Combined authority ‘could see us ruled by county’

Blackpool Town Hall
Blackpool Town Hall
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Town hall chiefs will consider a proposal later this month for Blackpool to become part of a Combined Authority for Lancashire.

The move, which will be debated at full council on March 30, would see the town link up with other local authorities in the county including Lancashire County Council in order to take more control from central government over issues such as transport and economic growth.

Coun Simon Blackburn

Coun Simon Blackburn

Blackpool Council leader Coun Simon Blackburn, who has been taking part in Lancashire-wide talks, is backing the move.

But Tory opposition leader Coun Tony Williams has warned it could lead to the resort losing the independence it secured in 1998 when it became a unitary authority.

He said: “Blackpool is being asked to dive into a dark unknown abyss without looking at the potential financial costs to this council, what the gains are, and the eventual potential devolution of our independent status which could see us once more ruled by Lancashire County Council.”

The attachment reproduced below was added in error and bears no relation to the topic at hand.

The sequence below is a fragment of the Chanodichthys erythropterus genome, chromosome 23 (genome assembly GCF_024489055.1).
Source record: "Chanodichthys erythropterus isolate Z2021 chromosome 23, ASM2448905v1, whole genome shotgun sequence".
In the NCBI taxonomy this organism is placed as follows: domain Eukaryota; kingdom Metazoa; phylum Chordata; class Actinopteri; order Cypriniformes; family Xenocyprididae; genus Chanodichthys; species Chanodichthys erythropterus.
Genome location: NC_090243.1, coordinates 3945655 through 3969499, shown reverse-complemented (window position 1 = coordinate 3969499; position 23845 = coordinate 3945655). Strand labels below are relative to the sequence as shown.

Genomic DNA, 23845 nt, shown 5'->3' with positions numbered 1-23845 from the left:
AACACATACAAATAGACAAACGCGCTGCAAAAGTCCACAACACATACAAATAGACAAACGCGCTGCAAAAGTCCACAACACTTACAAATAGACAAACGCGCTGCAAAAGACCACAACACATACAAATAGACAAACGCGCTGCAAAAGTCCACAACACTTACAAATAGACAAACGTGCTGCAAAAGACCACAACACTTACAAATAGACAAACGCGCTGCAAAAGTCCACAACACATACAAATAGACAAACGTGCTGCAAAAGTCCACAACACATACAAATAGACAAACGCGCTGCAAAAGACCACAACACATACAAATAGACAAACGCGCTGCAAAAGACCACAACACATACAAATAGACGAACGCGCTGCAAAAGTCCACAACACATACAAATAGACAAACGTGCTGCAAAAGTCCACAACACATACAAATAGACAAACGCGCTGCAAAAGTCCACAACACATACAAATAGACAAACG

He added: “Blackpool is unique from most every other town and city in Lancashire in both good and bad ways. We have different strengths, problems and social mix as well as different needs.

Coun Tony Williams

Coun Tony Williams

“If those who support a combined authority believe we will have a major part to play they will be mistaken. Blackpool will be a small fish in a very big pond.”

But writing in his latest council leader’s blog, Coun Blackburn says such devolution is “long overdue”.

He adds: “Combined authorities are the Government’s chosen vehicle for devolving power to the regions.

“This wouldn’t replace Blackpool Council but would give an opportunity to work with other neighbours in Lancashire to have greater power over key issues such as transport and economic growth.

“Such devolution is long overdue.

“Therefore we should seize the opportunity and enter negotiations which may finally mean we can tailor policies towards solving some of the longstanding issues that Blackpool and Lancashire face.”

Almost 2,000 residents and businesses took part in a public consultation, with the vast majority saying yes to the plans.

But Coun Williams said the figure was “meaningless especially when you consider there are more than seven million people living in the North West.”

However, Coun Blackburn thanked people for taking part in the consultation process.`